Week of July 2 — People, Nature, and Place. Each Friday the team at sociecity finds all the news you might have missed this week, and compiles it into a short column you can read in five minutes. Don’t miss it! Sign up to get Around the World in Five Minutes in your inbox each week!
Olympic City is Topping Up
Although it’s less than half the height of the world’s tallest building, London’s new 95-story tower dubbed The Shard is unveiled this week, making London home to the tallest building in Europe, just in time for the summer Olympic Games. The crown will be short lived however, as Russia is planning to finish the taller Mercury City Tower by the end of the year.
South Korea to Raze Organic Farm for Theme Park
At the head of South Korea’s main Han River is a small piece of land which has seen agricultural use for thousands of years. This week, after a multiple-year battle, and despite winning court cases against local and Federal governments, the farmers were handed eviction notices.
The Dumulmeori farm, part of the riverside Paldang Organic Farming area is being bulldozed in favor of a development backed by South Korean President Lee Myung-bak, who wishes to turn the river into a concrete-lined canal complete with a theme park on the farmland. Although an international cast of activists — sociecity included — attempted to work out more balanced and educational alternatives for the land, the Governmental leadership has not swayed from their position.
Sweaters Coming off in Hong Kong Malls
It may be hot, sticky, and wet outside during the typical Hong Kong summer, but inside the city’s indoor malls it has always been a ‘bring your sweater’ kind of affair. Until this week, when ninety shopping malls promised to raise indoor temperatures to save energy, says Secretary for the Environment Wong Kam-sing.
As The Standard reports, Wong told the Legislative Council yesterday that malls have pledged to lower indoor temperatures from 26 degrees Celsius to 24 degrees. Wong addd that “Through this scheme, people will learn how to use air conditioners in a greener and more effective way”.
Playground of Trash Offers Commentary, Inspiration
“I shifted from doing artwork to just hang on walls, having little influence on society, to doing art that solves community needs,” says Ugandan eco-artist Ruganzu Bruno Tusingwire. GOOD reports this week that, after winning a $10,000 prize in the TED-sponsored City 2.0 Awards, Tusingwire is using a large chunk of the winnings to create a theme park for children made out of old plastic bottles which permiate the landscape (and landfills) in the small community.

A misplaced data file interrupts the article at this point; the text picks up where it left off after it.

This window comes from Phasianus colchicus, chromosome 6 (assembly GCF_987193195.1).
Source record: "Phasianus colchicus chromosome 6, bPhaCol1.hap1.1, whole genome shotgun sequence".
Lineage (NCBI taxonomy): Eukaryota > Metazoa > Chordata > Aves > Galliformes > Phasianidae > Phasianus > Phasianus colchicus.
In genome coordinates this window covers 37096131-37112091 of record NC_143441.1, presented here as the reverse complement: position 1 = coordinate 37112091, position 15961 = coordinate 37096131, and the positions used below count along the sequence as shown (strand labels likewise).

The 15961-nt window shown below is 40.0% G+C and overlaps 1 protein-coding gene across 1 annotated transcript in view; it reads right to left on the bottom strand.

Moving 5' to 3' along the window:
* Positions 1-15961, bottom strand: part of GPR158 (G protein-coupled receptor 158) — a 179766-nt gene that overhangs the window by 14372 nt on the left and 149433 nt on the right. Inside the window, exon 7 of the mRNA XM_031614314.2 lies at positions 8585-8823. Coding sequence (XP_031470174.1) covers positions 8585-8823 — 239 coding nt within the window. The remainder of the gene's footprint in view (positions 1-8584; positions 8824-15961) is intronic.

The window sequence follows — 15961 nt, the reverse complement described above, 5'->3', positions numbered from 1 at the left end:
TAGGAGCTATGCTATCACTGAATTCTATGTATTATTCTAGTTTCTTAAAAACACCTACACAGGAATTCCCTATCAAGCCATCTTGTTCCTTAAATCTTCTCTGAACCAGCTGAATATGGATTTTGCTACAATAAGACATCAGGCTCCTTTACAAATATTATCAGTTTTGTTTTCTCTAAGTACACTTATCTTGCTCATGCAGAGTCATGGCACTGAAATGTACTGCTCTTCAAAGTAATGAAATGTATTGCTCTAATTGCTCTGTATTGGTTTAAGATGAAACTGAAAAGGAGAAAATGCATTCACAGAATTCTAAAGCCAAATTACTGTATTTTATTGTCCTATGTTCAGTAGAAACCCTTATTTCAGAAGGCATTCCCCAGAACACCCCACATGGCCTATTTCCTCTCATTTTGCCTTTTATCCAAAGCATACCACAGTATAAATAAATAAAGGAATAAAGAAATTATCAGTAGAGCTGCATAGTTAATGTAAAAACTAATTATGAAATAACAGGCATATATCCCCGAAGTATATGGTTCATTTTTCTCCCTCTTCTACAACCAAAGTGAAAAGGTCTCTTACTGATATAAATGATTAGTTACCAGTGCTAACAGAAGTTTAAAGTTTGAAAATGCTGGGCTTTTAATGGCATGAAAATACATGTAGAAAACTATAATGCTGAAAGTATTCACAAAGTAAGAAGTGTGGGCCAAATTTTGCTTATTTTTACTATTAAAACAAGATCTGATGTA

“It’s helped me realize my value to society,” the artist adds. We think Tusingwire’s project is perhaps a bit more inspirational than Lee Myung-bak’s aforementioned theme park in South Korea. The artist will also use part of the prize to help inspire the local community, expanding a loan program for female eco-artists.
Lighting Up the Australian Desert with Solar Art
Installation artist Bruce Munro announced plans to embark on his largest installation to date, reports the Huffington Post – a quarter million solar powered stems of light to cover one square kilometer of land in the heart of the Australian red desert at Uluru (Ayer’s Rock).
The display will make the desert “bloom with gentle rythms of light,” says the artist. More than an installation, the fiber-optic light field also hints at what is possible when nature and technology combine to transform our landscapes.
America sees Industrial Opportunity in Quake-Ravaged Haiti
Two and a half years after the earthquake, Haiti remains mired in a humanitarian crisis, with 390,000 people languishing in tents, reports the New York Times. Yet the showcase project of the reconstruction effort — recently celebrated by recovery commission Co-Chair, former President Bill Clinton — is a large industrial park for foreign clothing manufacturers, all of it erected in an area unaffected by the quake.
Out of the 4,500 homes which American relief efforts have promised to build, the majority are currently not being erected in the earthquake-affected area, but instead as part of the industrial complex. Families here will have a 365 square foot concrete box to live in, which according to experts, violates “numerous principles inherent to sound urban design”.